He combined medicine with technology. This is the first such effective algorithm for breast cancer diagnosis

He combined medicine with technology.  This is the first such effective algorithm for breast cancer diagnosis

Jan Witowski, MD, PhD, is the co-creator of the algorithm used to diagnose breast cancer. The model is able to detect cancers that are difficult for radiologists to see. Thanks to the created system, thousands of women do not have to undergo painful and often unnecessary tests, such as breast biopsy.

Joanna Biegaj, “Wprost”: What is the system for early detection of breast cancer created by you and your team of scientists and how does it work?

Jan Witowski, M.D.*: Our system was built to improve breast cancer diagnosis during mammography screening. This is both about improving the accuracy in detecting cancer and improving the time needed to make a diagnosis. Although screening mammography is an effective method of early detection of breast cancer, in many patients the suspicious lesions turn out to be benign. Unfortunately, these patients undergo unnecessary and often painful tests, such as breast biopsy. Building accurate diagnostic support systems can help avoid unnecessary procedures, detect very early and hidden cancers, and speed up diagnosis times.

Can you say that a completely new model has been created?

Our team has developed a new artificial intelligence (AI) model based on neural network technology. Developing AI systems, including ours, mainly involves showing neural networks a large number of examples: examples of what radiological examinations of patients with breast cancer look like and examples of what radiological examinations of patients without breast cancer look like. Artificial intelligence is very good at recognizing differences between examples and is able to independently learn what a diseased and a healthy organ looks like in a radiological image. An essential issue here is to prepare a sufficiently large data set.

We trained our model on hundreds of thousands of mammogram exams from New York City, both in women with and without breast cancer. It is this scale effect that allows AI models to be highly accurate. They are able to see many more examples than a radiologist will see in their lifetime. The idea of ​​using artificial intelligence in breast cancer diagnosis is not new, but as part of our research, we modified neural networks in a unique way – so that they are adapted to various types of mammography examinations. Only appropriate adaptation of standard neural networks allows you to build systems that will work effectively in clinical practice.

How accurate is the algorithm for detecting breast cancer? What makes it effective?

Our model is able to diagnose breast cancer with an accuracy higher than that of the average radiologist and as high as the best radiologists. The two most important aspects of such high accuracy are data and algorithms. Data – because in the case of artificial intelligence, the more data we show the algorithms, the more accurate they will be. We have managed to collect one of the world’s largest datasets, containing over one million breast imaging studies. Algorithms – because to make the most of such a powerful data set, it is not enough to use a ready-made methodology not adapted to radiological research. We have made appropriate modifications that allow the neural networks to perfectly distinguish between healthy and sick patients.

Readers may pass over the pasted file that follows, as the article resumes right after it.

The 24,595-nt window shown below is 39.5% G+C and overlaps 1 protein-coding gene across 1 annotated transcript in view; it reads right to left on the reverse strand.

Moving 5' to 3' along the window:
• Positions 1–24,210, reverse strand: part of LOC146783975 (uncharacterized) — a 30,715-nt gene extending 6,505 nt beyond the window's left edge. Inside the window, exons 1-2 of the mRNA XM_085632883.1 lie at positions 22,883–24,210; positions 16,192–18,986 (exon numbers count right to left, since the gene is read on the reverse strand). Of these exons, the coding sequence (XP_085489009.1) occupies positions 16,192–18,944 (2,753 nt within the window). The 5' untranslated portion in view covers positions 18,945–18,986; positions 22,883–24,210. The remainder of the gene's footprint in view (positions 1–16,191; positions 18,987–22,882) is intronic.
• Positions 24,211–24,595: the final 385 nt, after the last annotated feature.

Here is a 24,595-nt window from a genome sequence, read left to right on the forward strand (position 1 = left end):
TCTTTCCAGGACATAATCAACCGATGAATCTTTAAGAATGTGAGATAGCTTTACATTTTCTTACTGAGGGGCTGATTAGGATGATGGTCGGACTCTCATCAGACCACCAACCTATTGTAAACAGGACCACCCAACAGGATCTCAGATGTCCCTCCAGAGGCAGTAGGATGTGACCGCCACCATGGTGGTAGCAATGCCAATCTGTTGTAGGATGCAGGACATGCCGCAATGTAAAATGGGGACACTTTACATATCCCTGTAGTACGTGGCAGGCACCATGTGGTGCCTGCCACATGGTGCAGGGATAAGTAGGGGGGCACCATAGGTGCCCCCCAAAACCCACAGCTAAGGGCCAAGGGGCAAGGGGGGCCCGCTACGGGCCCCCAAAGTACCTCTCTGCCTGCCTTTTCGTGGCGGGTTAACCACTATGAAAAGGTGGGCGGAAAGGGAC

Is this algorithm the most effective in the world? Why and how can this be determined?

We have compared our model several times to systems developed by other research groups and private companies, clearly outperforming them. Such a comparison is made in a very simple way: each AI model can be run on the same, standard group of patients who were previously diagnosed with breast cancer. This way we can measure how accurately each of these models is able to predict whether a patient is sick or not.

Based on what data was the system created?

Our AI systems are trained based on databases of the New York University network of facilities. Over the years of our scientific work, we have collected over a million breast radiological examinations, including several hundred thousand mammographic examinations.

Is the system already working? Is it already saving women’s lives?

Yes. The system is implemented in New York University Langone Health facilities that perform screening mammography tests. These are over 10 locations in New York, where several hundred patients are examined for breast cancer every day. The radiological examinations of each of these patients are interpreted by radiologists who use our system to improve the diagnosis. Recently, one of the analyzes of our system showed that it allowed over 10 patients to find breast cancer that was not initially noticed by the radiologist. Additionally, the number of patients who have avoided unnecessary breast biopsy is already in the thousands.

Apart from effectiveness, what are the other benefits of using the created model?

The “accuracy” or “effectiveness” of our model improves two aspects of breast examination. Firstly, the use of our system allows us to avoid unnecessary breast biopsies and additional diagnostic tests. This is the protection against false positive test results. This works in such a way that our AI model is able to identify with very high accuracy (>99.9%) those mammography examinations in which there is no suspicious lesion. Then radiologists may have greater confidence in their decisions and are less likely to send patients for additional tests. As I mentioned in the previous question, thousands of patients have already avoided unnecessary breast biopsy thanks to the use of our system.